Abstract 3049: Long Term Results of Transcatheter Patch Occlusion of Atrial Septal Defects: Benefits and Problems of a Frameless Bioabsorbable Device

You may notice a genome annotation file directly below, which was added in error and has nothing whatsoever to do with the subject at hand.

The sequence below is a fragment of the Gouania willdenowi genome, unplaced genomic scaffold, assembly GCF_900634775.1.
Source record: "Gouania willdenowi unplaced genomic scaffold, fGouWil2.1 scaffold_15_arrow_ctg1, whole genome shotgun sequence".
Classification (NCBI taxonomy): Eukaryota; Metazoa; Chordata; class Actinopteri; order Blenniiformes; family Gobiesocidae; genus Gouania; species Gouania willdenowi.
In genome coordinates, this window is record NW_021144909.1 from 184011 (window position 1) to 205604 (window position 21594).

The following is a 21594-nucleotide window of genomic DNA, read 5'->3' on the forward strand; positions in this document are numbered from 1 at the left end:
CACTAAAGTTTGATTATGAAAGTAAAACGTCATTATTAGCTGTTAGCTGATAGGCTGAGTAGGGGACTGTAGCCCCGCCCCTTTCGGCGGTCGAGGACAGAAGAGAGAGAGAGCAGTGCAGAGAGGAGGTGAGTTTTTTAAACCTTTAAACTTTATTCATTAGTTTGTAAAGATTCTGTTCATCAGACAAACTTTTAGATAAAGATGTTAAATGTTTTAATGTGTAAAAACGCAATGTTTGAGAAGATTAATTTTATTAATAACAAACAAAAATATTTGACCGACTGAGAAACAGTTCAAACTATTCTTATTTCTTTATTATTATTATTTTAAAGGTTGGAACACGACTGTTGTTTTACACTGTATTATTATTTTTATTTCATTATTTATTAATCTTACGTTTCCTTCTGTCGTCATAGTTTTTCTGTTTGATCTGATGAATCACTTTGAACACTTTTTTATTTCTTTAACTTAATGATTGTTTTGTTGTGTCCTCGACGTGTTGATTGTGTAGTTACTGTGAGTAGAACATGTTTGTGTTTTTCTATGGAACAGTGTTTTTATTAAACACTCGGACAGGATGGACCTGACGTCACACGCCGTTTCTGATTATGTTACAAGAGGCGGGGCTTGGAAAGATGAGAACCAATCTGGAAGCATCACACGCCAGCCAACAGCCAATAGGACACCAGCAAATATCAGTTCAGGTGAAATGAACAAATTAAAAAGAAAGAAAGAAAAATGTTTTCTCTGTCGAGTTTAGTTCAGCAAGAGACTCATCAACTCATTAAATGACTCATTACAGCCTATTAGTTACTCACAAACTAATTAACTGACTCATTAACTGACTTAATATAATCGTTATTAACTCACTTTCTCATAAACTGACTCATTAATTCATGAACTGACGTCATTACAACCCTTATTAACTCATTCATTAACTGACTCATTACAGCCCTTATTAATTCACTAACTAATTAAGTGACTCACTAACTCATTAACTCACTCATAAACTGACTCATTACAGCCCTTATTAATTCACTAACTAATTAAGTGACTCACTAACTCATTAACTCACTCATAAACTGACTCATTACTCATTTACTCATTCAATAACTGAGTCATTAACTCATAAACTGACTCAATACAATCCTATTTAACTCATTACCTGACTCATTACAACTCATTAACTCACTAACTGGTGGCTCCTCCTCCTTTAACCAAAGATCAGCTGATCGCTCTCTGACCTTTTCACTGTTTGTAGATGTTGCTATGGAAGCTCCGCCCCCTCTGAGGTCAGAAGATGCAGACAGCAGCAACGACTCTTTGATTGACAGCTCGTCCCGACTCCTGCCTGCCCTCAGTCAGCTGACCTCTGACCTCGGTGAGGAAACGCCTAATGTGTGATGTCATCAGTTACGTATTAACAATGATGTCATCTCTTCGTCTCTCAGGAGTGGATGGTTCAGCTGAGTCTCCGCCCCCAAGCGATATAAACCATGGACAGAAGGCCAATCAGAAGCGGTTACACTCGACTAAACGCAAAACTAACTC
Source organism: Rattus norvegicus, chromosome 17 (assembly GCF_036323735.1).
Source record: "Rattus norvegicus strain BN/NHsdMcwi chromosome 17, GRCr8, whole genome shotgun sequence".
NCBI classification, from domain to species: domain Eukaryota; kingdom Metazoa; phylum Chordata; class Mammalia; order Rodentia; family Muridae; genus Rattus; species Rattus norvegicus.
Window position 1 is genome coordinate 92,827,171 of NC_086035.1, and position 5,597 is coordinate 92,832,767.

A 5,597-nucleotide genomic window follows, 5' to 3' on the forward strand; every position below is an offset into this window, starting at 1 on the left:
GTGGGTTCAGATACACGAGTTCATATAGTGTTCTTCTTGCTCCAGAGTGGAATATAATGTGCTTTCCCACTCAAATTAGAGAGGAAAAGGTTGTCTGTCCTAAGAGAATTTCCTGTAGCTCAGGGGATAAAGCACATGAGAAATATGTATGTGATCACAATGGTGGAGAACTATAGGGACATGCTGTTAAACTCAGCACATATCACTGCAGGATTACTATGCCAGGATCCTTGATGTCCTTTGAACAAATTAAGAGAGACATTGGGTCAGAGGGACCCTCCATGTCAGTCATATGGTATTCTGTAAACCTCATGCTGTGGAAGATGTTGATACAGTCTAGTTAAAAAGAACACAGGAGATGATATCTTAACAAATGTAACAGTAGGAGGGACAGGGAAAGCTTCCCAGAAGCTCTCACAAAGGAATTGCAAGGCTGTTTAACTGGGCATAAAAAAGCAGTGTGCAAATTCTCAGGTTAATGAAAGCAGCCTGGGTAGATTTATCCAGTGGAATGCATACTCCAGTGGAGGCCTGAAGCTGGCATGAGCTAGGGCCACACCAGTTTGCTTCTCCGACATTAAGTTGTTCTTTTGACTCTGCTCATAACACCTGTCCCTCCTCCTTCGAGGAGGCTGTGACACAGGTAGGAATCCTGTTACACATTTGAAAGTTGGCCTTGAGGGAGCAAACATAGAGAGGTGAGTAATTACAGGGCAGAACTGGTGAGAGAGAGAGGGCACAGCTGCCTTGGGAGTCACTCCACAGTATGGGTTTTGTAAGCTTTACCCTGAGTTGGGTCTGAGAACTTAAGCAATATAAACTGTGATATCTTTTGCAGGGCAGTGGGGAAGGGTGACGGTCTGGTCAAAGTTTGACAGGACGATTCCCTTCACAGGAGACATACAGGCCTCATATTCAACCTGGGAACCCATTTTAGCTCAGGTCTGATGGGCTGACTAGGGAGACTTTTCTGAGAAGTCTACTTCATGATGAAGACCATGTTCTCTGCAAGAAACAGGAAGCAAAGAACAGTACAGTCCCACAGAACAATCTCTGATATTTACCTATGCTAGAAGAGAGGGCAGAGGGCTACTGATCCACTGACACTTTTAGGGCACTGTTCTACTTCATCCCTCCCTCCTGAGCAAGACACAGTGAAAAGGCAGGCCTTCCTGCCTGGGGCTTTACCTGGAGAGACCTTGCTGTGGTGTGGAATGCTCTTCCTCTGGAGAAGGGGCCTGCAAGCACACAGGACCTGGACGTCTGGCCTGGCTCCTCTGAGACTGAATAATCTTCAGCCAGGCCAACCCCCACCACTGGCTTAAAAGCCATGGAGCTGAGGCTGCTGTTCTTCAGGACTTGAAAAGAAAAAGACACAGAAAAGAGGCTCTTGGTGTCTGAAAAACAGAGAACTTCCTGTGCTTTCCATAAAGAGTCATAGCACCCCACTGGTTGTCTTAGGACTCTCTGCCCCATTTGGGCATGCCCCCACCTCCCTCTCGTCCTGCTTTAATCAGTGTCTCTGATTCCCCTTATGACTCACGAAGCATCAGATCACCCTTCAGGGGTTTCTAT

We examined the hypothesis that a bioabsorbable and frameless device like the Transcatheter Patch (TP) could influence the long term effectiveness and safety of atrial septal defect (ASD) occlusion following already known early implantation results. The TP is made by polyurethane which is absorbed and replaced by connective tissue and endothelium as seen in animal histopathology. The implantation and follow-up records of 86 successfully implanted patients with the TP records were reviewed. The patients were followed non-invasively for a mean time of 4.25 yrs (1–9 yrs). The TP was sized by planimetry on implantation, one month, six months, one year and on latest follow-up, by echocardiography on apical 4-chamber view. The patch sizes and occlusion rates were correlated. Eighty six ASDs with a mean diameter of 25 mm (12–35 mm) were implanted with the TP in different centers; the TP was released in 48 hrs in 76 patients (fibrin mediated adhesion) and in less than 24 hrs in 10 ( use of surgical adhesives). Most of ASDs were secundum except for two sinus venosus and one ostium primum. The patch size decreased to 68% of the original size in one month, 43% in six months and 36% at one year with additional decrease later on. The effective occlusions (full occlusions and trivial shunts) were 92% on implantation and 96.5% on latest follow-up. There were no serious device related complications on follow-up. There were three re-interventions for additional defects or residual shunts. In conclusion bioabsorption of the TP is actually improving the effectiveness of ASD occlusion on follow-up; the long term safety of the method is excellent lacking the rare serious complications of metal devices.